With this week’s prompt over on Red’s Kingdom being “You were once wild here, don’t let them tame you” I instantly thought about being amongst the countryside of Ireland, and surrounded by flora and fauna. When I was younger, I was wild at heart; I climbed the highest trees, I made hideouts, I swam in rivers. The ground on top of hills surrounded by fairy trees was ground down by my cousins and myself, with our bikes fucked into the nearest ditch. We could be heard screaming with joy in this landscape playground that was all around us. We would cycle into town, put our money together and buy sweets and milkshakes, then cycle back – milkshake in hand and eat our feasts, supported by tree trunks and makeshift wooden slats. I feel like I grew up on the precipice of this wild and free way of life, before it started to die out with the younger generation concentrating more on the protective shield of screens. I still feel like I have that sense of adventure within me, and when it is my birthday this year I am buying myself a bike to find some places that remind me of that time, I might not make hideouts like I used too, but I will be taking photos of places that bring me back to that untamed nature.
Pictured here are photos from the forest taken this past Christmas, where we ran amok often. I wanted the photos to feel nostalgic, with a rustic warmness to them and an influx of colour, but also show that we adventured to places like this in all seasons and all weather, where we were free and wild with not a care in the world. We never let anyone tame us and that’s how it should be.
Finally a taste of summer! It was glorious to get my milk bottle legs out and get some sun on my pasty Irish face while inviting the aroma of the yellow mimosas and exotic looking palm trees and. A definite serotonin and Vitamin D boost was well needed by all, coupled with the relaxing of measures here in the UK it’s hard not to feel giddy for better times ahead.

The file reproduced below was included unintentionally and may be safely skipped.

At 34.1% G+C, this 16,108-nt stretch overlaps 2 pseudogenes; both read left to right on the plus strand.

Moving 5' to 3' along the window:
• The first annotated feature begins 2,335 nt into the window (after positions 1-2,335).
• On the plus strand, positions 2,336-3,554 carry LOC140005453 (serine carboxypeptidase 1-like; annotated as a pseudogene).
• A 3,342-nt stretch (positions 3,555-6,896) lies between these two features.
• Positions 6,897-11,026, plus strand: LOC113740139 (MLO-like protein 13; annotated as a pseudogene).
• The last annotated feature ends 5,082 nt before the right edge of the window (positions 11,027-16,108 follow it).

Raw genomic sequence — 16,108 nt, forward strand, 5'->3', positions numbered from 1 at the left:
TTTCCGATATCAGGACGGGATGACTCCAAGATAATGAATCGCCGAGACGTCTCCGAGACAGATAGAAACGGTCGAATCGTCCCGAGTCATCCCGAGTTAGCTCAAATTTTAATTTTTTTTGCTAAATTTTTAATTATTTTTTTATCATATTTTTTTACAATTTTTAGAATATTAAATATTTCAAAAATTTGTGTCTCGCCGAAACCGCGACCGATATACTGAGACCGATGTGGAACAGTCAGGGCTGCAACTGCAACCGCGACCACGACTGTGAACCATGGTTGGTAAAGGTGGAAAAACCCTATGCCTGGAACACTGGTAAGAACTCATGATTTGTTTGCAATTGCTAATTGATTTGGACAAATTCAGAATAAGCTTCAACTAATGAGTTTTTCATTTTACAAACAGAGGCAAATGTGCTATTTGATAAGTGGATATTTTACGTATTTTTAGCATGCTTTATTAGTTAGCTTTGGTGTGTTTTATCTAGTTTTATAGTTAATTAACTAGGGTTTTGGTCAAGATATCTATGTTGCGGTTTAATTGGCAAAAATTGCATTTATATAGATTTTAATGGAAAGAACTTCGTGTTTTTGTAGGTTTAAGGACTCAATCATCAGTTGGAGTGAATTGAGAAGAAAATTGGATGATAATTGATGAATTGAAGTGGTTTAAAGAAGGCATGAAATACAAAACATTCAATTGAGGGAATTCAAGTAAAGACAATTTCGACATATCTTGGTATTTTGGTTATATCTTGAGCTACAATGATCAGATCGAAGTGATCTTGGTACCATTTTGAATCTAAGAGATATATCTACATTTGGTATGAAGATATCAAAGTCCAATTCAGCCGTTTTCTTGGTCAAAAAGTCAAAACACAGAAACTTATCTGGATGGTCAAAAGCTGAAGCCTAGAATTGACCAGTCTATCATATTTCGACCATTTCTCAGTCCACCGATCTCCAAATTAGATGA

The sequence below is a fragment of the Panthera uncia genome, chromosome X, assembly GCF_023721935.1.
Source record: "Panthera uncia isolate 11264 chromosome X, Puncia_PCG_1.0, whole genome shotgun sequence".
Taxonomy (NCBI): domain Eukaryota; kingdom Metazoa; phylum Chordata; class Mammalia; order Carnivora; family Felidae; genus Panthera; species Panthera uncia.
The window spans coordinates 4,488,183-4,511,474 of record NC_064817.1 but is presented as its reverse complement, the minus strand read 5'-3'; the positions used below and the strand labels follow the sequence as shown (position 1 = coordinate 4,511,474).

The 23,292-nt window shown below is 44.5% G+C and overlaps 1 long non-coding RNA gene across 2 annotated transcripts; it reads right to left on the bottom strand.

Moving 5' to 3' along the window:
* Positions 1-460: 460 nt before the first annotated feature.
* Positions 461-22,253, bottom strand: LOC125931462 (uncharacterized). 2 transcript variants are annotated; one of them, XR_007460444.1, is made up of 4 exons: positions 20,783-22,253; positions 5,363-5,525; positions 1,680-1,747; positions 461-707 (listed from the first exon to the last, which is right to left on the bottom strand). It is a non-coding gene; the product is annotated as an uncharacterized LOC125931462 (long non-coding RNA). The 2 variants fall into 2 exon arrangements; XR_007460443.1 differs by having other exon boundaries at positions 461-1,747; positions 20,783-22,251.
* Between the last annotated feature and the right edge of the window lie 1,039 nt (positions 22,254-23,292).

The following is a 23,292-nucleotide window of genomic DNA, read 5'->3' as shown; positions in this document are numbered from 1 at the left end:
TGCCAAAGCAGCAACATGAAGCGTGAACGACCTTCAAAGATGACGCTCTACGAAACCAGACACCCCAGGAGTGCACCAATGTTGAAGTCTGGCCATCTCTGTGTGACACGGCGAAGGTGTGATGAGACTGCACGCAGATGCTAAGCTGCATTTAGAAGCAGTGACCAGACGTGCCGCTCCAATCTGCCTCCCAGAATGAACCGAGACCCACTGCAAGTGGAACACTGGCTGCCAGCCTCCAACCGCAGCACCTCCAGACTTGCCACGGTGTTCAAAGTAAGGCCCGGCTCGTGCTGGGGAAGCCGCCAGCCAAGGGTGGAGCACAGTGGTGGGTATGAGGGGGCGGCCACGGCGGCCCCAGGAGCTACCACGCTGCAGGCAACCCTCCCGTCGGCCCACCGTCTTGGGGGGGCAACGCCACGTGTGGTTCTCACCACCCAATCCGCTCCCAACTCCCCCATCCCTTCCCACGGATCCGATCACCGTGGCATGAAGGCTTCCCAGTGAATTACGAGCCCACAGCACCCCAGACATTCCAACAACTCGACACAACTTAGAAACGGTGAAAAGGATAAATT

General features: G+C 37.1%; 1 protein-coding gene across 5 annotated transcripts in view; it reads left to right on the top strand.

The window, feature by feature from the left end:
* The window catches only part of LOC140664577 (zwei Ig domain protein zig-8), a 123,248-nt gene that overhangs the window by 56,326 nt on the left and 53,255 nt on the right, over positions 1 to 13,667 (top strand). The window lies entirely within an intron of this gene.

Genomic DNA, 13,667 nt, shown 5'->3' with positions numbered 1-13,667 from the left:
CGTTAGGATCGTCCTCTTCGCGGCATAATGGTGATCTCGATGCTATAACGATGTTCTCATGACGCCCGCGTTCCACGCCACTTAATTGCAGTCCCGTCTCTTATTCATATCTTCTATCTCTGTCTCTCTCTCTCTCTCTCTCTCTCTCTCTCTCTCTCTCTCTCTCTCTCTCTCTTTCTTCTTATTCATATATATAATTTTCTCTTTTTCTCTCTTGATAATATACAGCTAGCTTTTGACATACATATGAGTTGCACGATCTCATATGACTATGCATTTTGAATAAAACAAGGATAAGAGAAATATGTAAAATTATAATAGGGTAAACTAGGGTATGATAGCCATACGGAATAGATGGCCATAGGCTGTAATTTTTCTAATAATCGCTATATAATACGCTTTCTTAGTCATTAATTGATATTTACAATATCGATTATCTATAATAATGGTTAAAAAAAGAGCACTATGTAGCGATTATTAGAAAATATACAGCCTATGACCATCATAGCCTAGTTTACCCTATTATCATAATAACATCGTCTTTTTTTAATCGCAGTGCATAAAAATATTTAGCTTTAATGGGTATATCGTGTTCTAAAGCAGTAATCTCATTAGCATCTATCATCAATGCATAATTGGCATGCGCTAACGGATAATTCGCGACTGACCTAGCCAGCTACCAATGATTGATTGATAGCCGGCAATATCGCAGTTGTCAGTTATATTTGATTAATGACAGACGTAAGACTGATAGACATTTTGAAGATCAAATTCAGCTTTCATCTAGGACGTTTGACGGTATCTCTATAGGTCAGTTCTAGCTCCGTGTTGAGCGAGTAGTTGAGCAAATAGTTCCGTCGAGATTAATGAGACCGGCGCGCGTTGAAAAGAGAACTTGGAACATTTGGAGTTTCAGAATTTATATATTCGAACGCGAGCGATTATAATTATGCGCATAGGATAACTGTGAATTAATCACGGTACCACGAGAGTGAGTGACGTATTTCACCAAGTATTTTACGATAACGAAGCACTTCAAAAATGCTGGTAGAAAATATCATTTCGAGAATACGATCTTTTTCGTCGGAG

I completely forgot about these experiments that never seen the light of day when creating the pools film. I thought about possibly interspersing short elements of treetops that I filmed and have these otherworldly orbs float amongst and behind the tree trunks to encapsulate and cocoon the texture, colours and nature with the forestry into mini universes. These orbs were created by using the filmed footage from the Pools film and turning it into image sequences and applying them to spheres within Maya, then adding lots of depth to them by applying bump and displacement maps. Displacement and bump maps basically calculate the white and black of texture maps within a 3D space and in turn raise or decrease the geometry to extrude and add depth, without these maps the sphere would have been a basic sphere. As I was editing the pools film I knew they weren’t going to make the cut and it was best to leave it be. Still enjoyable to play around with though! Especially with its uncertainty and since the filmed footage is basically plugged into the spheres and changes frame by frame it would have been really interesting to see what happens when finished rendering I can imagine those water ripples causing Synesthesia like effects. Maybe something will happen with them in the future, even to just full-fill my curiosity…